The request is regarded as a pre-flighted request if either of these requirements is not met. For these requests, the browser must first submit an OPTIONS method request to the alternative origin.

This is used to determine whether the actual request can be sent to the server without risk. The response headers to the pre-flighted request determine whether the real request is approved or denied. The request is not sent if the main request’s headers and these response headers conflict.

Enabling CORS:

Suppose we faced the CORS error. There are many ways we could solve this issues depending on our access to the server on which the resources are hosted. There are two ways:

  • Access to the backend server
  • Access to only the frontend

Access to the backend:

You may set up the server to respond with the proper headers to enable resource sharing across various origins because CORS is essentially an HTTP header-based method. Look at the CORS headers we covered previously, and adjust the headers as necessary.

For example in node.js+express.js application:

The default configuration will be applied if a CORS configuration object is not given, which is identical to:

The following describes how to set up CORS on your server such that it will only accept GET requests from https://example.com with the headers Content-Type and Authorization and a preflight cache time of 10 minutes:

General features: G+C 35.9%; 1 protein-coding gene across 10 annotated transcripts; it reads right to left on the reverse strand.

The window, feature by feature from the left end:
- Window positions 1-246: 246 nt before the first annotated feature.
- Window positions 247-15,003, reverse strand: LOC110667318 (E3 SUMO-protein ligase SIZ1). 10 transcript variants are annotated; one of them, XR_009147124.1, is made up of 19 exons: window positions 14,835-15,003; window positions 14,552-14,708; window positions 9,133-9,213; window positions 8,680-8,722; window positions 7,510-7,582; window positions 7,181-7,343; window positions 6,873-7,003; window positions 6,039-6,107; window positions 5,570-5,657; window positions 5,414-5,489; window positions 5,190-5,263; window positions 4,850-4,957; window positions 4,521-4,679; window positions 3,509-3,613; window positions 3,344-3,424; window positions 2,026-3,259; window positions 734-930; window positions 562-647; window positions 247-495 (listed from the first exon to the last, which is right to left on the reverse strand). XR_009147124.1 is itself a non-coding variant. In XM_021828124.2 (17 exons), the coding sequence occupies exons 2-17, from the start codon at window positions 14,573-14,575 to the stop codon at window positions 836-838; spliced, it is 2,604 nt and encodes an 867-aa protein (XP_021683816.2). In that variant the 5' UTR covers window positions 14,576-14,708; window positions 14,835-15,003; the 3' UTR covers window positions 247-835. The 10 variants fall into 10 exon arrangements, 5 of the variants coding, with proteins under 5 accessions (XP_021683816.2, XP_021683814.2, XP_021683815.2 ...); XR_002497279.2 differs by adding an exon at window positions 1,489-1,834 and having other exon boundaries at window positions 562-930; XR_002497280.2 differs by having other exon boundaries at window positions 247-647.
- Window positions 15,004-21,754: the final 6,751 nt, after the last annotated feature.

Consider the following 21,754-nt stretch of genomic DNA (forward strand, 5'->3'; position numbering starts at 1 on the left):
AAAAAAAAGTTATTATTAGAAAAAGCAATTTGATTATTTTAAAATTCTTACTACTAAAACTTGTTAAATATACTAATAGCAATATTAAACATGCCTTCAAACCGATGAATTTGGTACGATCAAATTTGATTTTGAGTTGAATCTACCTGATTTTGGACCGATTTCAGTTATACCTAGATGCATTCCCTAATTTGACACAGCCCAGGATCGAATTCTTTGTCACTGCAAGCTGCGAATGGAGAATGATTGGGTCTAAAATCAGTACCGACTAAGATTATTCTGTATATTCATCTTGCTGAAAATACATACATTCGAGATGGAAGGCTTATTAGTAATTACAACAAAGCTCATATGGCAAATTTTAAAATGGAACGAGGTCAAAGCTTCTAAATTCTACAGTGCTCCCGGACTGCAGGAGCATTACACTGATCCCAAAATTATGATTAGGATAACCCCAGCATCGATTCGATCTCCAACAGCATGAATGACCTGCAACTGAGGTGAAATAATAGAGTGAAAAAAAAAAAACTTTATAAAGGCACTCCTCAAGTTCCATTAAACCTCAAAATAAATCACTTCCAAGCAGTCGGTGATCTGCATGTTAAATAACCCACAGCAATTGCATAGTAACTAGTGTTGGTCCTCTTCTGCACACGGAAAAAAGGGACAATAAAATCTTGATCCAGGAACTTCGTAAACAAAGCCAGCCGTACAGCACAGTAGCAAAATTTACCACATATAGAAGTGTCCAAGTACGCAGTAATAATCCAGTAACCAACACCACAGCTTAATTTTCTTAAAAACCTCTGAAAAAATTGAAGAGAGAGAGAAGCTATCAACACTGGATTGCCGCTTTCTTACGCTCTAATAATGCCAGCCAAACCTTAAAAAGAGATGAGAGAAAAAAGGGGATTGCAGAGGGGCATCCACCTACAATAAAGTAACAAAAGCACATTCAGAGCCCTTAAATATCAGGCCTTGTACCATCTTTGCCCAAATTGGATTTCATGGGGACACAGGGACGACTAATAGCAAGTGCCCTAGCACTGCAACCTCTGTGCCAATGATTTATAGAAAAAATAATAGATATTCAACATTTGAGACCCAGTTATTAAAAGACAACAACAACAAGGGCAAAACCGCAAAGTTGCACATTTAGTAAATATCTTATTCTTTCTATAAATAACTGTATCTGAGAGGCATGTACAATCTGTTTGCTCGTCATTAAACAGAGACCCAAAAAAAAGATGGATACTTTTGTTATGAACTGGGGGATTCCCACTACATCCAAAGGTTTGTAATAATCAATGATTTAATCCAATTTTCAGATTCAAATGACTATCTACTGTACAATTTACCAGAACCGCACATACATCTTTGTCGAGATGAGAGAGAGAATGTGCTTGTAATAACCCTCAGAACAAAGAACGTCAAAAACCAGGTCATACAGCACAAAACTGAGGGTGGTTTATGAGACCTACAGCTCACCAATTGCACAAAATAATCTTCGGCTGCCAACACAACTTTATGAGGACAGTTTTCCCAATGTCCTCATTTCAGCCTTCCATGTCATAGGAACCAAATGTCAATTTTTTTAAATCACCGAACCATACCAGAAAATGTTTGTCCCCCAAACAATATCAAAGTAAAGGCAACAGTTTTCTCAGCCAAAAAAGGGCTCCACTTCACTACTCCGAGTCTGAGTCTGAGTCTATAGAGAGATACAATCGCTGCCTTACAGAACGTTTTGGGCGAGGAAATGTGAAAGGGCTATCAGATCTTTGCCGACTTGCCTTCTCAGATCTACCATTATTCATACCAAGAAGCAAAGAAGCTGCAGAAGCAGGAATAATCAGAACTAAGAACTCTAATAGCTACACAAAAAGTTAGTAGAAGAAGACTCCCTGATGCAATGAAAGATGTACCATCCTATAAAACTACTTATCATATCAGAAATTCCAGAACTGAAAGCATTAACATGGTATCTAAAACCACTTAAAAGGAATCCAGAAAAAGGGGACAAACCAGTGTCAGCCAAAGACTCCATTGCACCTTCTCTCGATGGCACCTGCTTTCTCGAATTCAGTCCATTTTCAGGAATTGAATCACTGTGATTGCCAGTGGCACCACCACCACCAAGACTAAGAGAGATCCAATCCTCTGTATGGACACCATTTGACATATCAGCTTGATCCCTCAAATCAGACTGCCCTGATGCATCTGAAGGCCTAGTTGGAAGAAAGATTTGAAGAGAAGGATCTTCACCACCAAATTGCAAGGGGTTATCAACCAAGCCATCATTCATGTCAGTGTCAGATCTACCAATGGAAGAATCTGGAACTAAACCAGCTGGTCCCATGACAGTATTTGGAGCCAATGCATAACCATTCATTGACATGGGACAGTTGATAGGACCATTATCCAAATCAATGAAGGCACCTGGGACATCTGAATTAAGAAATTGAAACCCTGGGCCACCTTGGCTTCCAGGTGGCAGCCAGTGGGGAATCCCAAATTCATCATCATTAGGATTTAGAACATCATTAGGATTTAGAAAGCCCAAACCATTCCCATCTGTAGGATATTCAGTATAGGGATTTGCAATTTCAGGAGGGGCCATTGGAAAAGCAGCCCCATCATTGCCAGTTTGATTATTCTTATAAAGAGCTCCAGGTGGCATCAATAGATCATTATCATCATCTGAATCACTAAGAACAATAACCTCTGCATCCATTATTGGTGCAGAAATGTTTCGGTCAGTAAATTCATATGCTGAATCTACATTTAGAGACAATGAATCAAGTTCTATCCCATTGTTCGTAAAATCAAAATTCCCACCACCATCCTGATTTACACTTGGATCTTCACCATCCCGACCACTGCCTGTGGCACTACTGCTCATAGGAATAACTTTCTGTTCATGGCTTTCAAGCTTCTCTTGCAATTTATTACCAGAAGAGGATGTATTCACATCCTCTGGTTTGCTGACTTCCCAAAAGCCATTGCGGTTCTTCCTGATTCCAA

Access to the frontend:

If you don’t have access to the backend server like a public API. Die to this, you cannot add headers to the response received. So in that case you could use a proxy server that’ll add the CORS headers to the proxied request. The proxy server is available on https://cors-anywhere.herokuapp.com/. You can also build your own proxy server.

Instead of directly making the request to the server, simply append the proxy server’s url to the start of the API’s url.

Common Pitfalls:

  1. Using the Access-Control-Allow-Origin * operator

    CORS is a waiver of the same-origin rule that aims to maintain security. Most of CORS’ security rules are disabled while using *. In some situations, such as with an open API that is integrated into numerous websites run by third parties, wildcard is acceptable.